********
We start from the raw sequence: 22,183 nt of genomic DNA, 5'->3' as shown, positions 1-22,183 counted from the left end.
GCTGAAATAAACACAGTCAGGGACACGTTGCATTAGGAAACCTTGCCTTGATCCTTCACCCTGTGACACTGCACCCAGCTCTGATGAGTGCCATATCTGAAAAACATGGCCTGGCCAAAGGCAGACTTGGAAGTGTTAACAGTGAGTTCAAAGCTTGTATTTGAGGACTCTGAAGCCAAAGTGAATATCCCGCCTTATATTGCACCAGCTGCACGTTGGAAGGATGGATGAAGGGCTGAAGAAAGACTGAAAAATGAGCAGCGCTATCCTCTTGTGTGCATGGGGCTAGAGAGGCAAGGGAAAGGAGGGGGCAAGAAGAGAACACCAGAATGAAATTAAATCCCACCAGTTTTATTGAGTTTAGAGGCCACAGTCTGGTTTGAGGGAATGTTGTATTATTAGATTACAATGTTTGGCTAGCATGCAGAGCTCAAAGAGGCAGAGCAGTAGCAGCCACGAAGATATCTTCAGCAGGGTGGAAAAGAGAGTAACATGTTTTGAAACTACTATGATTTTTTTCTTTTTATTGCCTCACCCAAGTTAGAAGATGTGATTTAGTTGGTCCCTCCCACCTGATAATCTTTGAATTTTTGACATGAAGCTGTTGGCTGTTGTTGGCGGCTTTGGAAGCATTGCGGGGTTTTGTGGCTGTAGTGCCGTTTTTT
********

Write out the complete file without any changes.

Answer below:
We start from the raw sequence: 22,183 nt of genomic DNA, 5'->3' as shown, positions 1-22,183 counted from the left end.
GCTGAAATAAACACAGTCAGGGACACGTTGCATTAGGAAACCTTGCCTTGATCCTTCACCCTGTGACACTGCACCCAGCTCTGATGAGTGCCATATCTGAAAAACATGGCCTGGCCAAAGGCAGACTTGGAAGTGTTAACAGTGAGTTCAAAGCTTGTATTTGAGGACTCTGAAGCCAAAGTGAATATCCCGCCTTATATTGCACCAGCTGCACGTTGGAAGGATGGATGAAGGGCTGAAGAAAGACTGAAAAATGAGCAGCGCTATCCTCTTGTGTGCATGGGGCTAGAGAGGCAAGGGAAAGGAGGGGGCAAGAAGAGAACACCAGAATGAAATTAAATCCCACCAGTTTTATTGAGTTTAGAGGCCACAGTCTGGTTTGAGGGAATGTTGTATTATTAGATTACAATGTTTGGCTAGCATGCAGAGCTCAAAGAGGCAGAGCAGTAGCAGCCACGAAGATATCTTCAGCAGGGTGGAAAAGAGAGTAACATGTTTTGAAACTACTATGATTTTTTTCTTTTTATTGCCTCACCCAAGTTAGAAGATGTGATTTAGTTGGTCCCTCCCACCTGATAATCTTTGAATTTTTGACATGAAGCTGTTGGCTGTTGTTGGCGGCTTTGGAAGCATTGCGGGGTTTTGTGGCTGTAGTGCCGTTTTTT